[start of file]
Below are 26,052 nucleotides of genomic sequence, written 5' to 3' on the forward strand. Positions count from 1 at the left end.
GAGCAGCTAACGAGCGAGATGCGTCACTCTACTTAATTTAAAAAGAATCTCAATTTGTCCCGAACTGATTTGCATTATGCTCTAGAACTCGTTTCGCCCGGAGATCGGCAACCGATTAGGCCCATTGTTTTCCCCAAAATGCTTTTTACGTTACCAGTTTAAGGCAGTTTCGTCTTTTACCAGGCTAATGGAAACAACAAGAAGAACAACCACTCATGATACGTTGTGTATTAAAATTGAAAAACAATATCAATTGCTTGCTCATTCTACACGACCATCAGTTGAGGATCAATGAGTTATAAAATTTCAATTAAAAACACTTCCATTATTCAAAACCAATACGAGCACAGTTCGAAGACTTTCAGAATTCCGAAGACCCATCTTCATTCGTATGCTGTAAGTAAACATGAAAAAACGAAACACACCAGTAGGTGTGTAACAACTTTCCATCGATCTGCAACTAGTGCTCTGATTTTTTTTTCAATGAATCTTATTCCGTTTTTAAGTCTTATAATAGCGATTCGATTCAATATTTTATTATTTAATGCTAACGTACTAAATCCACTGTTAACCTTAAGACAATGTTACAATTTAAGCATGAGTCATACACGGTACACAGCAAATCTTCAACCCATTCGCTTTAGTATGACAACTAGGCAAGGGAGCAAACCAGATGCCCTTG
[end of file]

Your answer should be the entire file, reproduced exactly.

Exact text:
Below are 26,052 nucleotides of genomic sequence, written 5' to 3' on the forward strand. Positions count from 1 at the left end.
GAGCAGCTAACGAGCGAGATGCGTCACTCTACTTAATTTAAAAAGAATCTCAATTTGTCCCGAACTGATTTGCATTATGCTCTAGAACTCGTTTCGCCCGGAGATCGGCAACCGATTAGGCCCATTGTTTTCCCCAAAATGCTTTTTACGTTACCAGTTTAAGGCAGTTTCGTCTTTTACCAGGCTAATGGAAACAACAAGAAGAACAACCACTCATGATACGTTGTGTATTAAAATTGAAAAACAATATCAATTGCTTGCTCATTCTACACGACCATCAGTTGAGGATCAATGAGTTATAAAATTTCAATTAAAAACACTTCCATTATTCAAAACCAATACGAGCACAGTTCGAAGACTTTCAGAATTCCGAAGACCCATCTTCATTCGTATGCTGTAAGTAAACATGAAAAAACGAAACACACCAGTAGGTGTGTAACAACTTTCCATCGATCTGCAACTAGTGCTCTGATTTTTTTTTCAATGAATCTTATTCCGTTTTTAAGTCTTATAATAGCGATTCGATTCAATATTTTATTATTTAATGCTAACGTACTAAATCCACTGTTAACCTTAAGACAATGTTACAATTTAAGCATGAGTCATACACGGTACACAGCAAATCTTCAACCCATTCGCTTTAGTATGACAACTAGGCAAGGGAGCAAACCAGATGCCCTTG